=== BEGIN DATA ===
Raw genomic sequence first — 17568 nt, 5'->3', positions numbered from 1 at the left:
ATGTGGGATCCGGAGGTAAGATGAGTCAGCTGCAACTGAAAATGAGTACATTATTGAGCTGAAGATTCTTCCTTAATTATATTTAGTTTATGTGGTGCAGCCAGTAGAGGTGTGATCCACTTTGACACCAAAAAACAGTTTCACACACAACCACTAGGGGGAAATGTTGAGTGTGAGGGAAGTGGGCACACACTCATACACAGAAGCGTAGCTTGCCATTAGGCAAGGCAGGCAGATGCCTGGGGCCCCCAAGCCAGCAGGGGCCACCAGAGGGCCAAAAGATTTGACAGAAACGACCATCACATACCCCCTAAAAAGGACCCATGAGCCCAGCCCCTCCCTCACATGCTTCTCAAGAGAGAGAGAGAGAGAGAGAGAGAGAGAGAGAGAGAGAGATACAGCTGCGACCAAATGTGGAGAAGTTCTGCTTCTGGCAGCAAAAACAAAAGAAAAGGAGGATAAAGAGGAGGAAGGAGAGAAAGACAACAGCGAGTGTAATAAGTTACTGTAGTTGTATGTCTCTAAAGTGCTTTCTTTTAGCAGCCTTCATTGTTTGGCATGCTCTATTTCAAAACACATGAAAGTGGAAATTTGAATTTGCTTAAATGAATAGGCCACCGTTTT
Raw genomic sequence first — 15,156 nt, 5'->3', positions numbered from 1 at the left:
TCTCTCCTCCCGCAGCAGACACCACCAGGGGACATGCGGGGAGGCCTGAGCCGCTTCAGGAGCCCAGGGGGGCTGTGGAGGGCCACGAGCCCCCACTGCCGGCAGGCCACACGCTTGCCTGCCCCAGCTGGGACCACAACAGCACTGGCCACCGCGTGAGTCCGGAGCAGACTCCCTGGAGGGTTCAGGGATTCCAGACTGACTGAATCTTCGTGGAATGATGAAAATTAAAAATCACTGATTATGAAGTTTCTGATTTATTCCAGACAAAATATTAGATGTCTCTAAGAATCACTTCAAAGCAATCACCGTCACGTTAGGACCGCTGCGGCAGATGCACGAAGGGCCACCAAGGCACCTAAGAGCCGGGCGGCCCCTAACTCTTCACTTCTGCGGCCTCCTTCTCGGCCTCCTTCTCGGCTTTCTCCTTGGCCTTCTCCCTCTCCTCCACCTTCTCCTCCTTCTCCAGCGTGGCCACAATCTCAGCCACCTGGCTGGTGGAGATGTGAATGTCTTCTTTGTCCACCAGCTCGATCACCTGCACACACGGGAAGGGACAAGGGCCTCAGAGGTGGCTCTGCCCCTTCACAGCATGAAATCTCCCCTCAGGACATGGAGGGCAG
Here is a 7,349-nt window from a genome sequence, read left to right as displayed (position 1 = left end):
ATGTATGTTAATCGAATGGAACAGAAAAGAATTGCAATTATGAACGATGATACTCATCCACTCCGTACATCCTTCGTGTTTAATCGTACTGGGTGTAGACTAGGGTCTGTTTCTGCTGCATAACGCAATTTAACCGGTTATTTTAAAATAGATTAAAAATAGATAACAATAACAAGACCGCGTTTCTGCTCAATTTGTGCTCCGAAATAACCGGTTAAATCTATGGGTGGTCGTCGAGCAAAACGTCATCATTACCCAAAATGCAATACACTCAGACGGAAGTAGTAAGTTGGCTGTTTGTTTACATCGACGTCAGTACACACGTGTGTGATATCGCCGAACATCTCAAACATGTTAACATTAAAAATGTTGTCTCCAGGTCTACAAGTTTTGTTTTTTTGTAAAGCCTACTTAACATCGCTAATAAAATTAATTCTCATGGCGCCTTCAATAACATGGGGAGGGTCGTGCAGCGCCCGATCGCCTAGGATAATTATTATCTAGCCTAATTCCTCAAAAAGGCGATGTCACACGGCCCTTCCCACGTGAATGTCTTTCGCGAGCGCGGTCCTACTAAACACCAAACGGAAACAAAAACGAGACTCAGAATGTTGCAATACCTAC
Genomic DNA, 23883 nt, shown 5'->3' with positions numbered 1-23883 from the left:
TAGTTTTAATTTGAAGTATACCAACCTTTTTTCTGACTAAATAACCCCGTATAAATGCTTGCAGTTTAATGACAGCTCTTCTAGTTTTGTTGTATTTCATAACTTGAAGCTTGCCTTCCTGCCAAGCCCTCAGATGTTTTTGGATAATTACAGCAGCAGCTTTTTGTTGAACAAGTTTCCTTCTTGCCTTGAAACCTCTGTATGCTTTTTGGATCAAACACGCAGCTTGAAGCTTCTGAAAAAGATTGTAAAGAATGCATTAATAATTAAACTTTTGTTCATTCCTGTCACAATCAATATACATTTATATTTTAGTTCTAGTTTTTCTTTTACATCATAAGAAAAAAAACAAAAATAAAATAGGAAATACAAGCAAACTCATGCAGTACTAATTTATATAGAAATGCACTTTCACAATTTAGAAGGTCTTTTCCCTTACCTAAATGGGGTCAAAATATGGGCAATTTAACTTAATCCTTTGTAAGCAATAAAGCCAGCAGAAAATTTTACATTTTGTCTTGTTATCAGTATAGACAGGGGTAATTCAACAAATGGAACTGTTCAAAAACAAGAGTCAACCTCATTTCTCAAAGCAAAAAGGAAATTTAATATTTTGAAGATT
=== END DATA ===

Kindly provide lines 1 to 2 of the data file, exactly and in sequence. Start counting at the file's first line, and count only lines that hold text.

Raw genomic sequence first — 17568 nt, 5'->3', positions numbered from 1 at the left:
ATGTGGGATCCGGAGGTAAGATGAGTCAGCTGCAACTGAAAATGAGTACATTATTGAGCTGAAGATTCTTCCTTAATTATATTTAGTTTATGTGGTGCAGCCAGTAGAGGTGTGATCCACTTTGACACCAAAAAACAGTTTCACACACAACCACTAGGGGGAAATGTTGAGTGTGAGGGAAGTGGGCACACACTCATACACAGAAGCGTAGCTTGCCATTAGGCAAGGCAGGCAGATGCCTGGGGCCCCCAAGCCAGCAGGGGCCACCAGAGGGCCAAAAGATTTGACAGAAACGACCATCACATACCCCCTAAAAAGGACCCATGAGCCCAGCCCCTCCCTCACATGCTTCTCAAGAGAGAGAGAGAGAGAGAGAGAGAGAGAGAGAGAGAGAGATACAGCTGCGACCAAATGTGGAGAAGTTCTGCTTCTGGCAGCAAAAACAAAAGAAAAGGAGGATAAAGAGGAGGAAGGAGAGAAAGACAACAGCGAGTGTAATAAGTTACTGTAGTTGTATGTCTCTAAAGTGCTTTCTTTTAGCAGCCTTCATTGTTTGGCATGCTCTATTTCAAAACACATGAAAGTGGAAATTTGAATTTGCTTAAATGAATAGGCCACCGTTTT